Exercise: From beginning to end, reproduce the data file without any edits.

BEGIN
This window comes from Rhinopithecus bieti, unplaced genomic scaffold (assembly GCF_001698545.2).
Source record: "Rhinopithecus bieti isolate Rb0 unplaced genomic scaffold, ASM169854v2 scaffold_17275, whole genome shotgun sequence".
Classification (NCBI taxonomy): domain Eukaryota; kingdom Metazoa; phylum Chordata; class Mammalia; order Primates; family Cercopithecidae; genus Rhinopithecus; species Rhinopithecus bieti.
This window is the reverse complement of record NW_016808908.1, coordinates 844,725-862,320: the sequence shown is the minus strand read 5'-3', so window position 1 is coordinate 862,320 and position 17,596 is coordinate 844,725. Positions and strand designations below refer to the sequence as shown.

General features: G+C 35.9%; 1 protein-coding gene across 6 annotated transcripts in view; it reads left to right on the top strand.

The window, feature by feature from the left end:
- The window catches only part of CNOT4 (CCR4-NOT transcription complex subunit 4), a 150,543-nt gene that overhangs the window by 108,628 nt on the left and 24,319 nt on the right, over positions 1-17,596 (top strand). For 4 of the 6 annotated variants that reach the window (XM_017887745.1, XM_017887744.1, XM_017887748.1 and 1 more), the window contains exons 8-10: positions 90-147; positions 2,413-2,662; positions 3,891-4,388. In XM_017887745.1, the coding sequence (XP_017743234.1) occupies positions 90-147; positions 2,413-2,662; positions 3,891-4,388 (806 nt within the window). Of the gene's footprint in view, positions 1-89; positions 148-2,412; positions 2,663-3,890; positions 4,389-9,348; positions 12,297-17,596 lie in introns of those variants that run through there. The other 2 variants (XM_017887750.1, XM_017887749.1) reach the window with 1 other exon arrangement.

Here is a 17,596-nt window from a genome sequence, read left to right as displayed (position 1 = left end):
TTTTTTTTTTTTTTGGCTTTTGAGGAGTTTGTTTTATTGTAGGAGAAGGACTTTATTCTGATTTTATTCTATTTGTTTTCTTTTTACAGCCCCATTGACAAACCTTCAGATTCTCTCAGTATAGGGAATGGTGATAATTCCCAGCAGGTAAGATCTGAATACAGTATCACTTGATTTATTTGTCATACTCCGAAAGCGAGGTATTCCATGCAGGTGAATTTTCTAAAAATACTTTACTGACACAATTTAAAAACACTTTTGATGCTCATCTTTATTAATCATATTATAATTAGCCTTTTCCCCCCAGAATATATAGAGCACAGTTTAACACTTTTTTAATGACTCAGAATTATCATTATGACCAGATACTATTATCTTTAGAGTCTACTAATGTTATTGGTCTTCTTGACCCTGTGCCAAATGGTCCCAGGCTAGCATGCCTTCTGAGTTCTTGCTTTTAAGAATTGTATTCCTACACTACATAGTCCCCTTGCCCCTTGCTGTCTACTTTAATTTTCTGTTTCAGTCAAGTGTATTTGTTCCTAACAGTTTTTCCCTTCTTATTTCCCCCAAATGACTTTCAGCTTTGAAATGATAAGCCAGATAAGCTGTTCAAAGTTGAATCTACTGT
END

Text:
This window comes from Rhinopithecus bieti, unplaced genomic scaffold (assembly GCF_001698545.2).
Source record: "Rhinopithecus bieti isolate Rb0 unplaced genomic scaffold, ASM169854v2 scaffold_17275, whole genome shotgun sequence".
Classification (NCBI taxonomy): domain Eukaryota; kingdom Metazoa; phylum Chordata; class Mammalia; order Primates; family Cercopithecidae; genus Rhinopithecus; species Rhinopithecus bieti.
This window is the reverse complement of record NW_016808908.1, coordinates 844,725-862,320: the sequence shown is the minus strand read 5'-3', so window position 1 is coordinate 862,320 and position 17,596 is coordinate 844,725. Positions and strand designations below refer to the sequence as shown.

General features: G+C 35.9%; 1 protein-coding gene across 6 annotated transcripts in view; it reads left to right on the top strand.

The window, feature by feature from the left end:
- The window catches only part of CNOT4 (CCR4-NOT transcription complex subunit 4), a 150,543-nt gene that overhangs the window by 108,628 nt on the left and 24,319 nt on the right, over positions 1-17,596 (top strand). For 4 of the 6 annotated variants that reach the window (XM_017887745.1, XM_017887744.1, XM_017887748.1 and 1 more), the window contains exons 8-10: positions 90-147; positions 2,413-2,662; positions 3,891-4,388. In XM_017887745.1, the coding sequence (XP_017743234.1) occupies positions 90-147; positions 2,413-2,662; positions 3,891-4,388 (806 nt within the window). Of the gene's footprint in view, positions 1-89; positions 148-2,412; positions 2,663-3,890; positions 4,389-9,348; positions 12,297-17,596 lie in introns of those variants that run through there. The other 2 variants (XM_017887750.1, XM_017887749.1) reach the window with 1 other exon arrangement.

Here is a 17,596-nt window from a genome sequence, read left to right as displayed (position 1 = left end):
TTTTTTTTTTTTTTGGCTTTTGAGGAGTTTGTTTTATTGTAGGAGAAGGACTTTATTCTGATTTTATTCTATTTGTTTTCTTTTTACAGCCCCATTGACAAACCTTCAGATTCTCTCAGTATAGGGAATGGTGATAATTCCCAGCAGGTAAGATCTGAATACAGTATCACTTGATTTATTTGTCATACTCCGAAAGCGAGGTATTCCATGCAGGTGAATTTTCTAAAAATACTTTACTGACACAATTTAAAAACACTTTTGATGCTCATCTTTATTAATCATATTATAATTAGCCTTTTCCCCCCAGAATATATAGAGCACAGTTTAACACTTTTTTAATGACTCAGAATTATCATTATGACCAGATACTATTATCTTTAGAGTCTACTAATGTTATTGGTCTTCTTGACCCTGTGCCAAATGGTCCCAGGCTAGCATGCCTTCTGAGTTCTTGCTTTTAAGAATTGTATTCCTACACTACATAGTCCCCTTGCCCCTTGCTGTCTACTTTAATTTTCTGTTTCAGTCAAGTGTATTTGTTCCTAACAGTTTTTCCCTTCTTATTTCCCCCAAATGACTTTCAGCTTTGAAATGATAAGCCAGATAAGCTGTTCAAAGTTGAATCTACTGT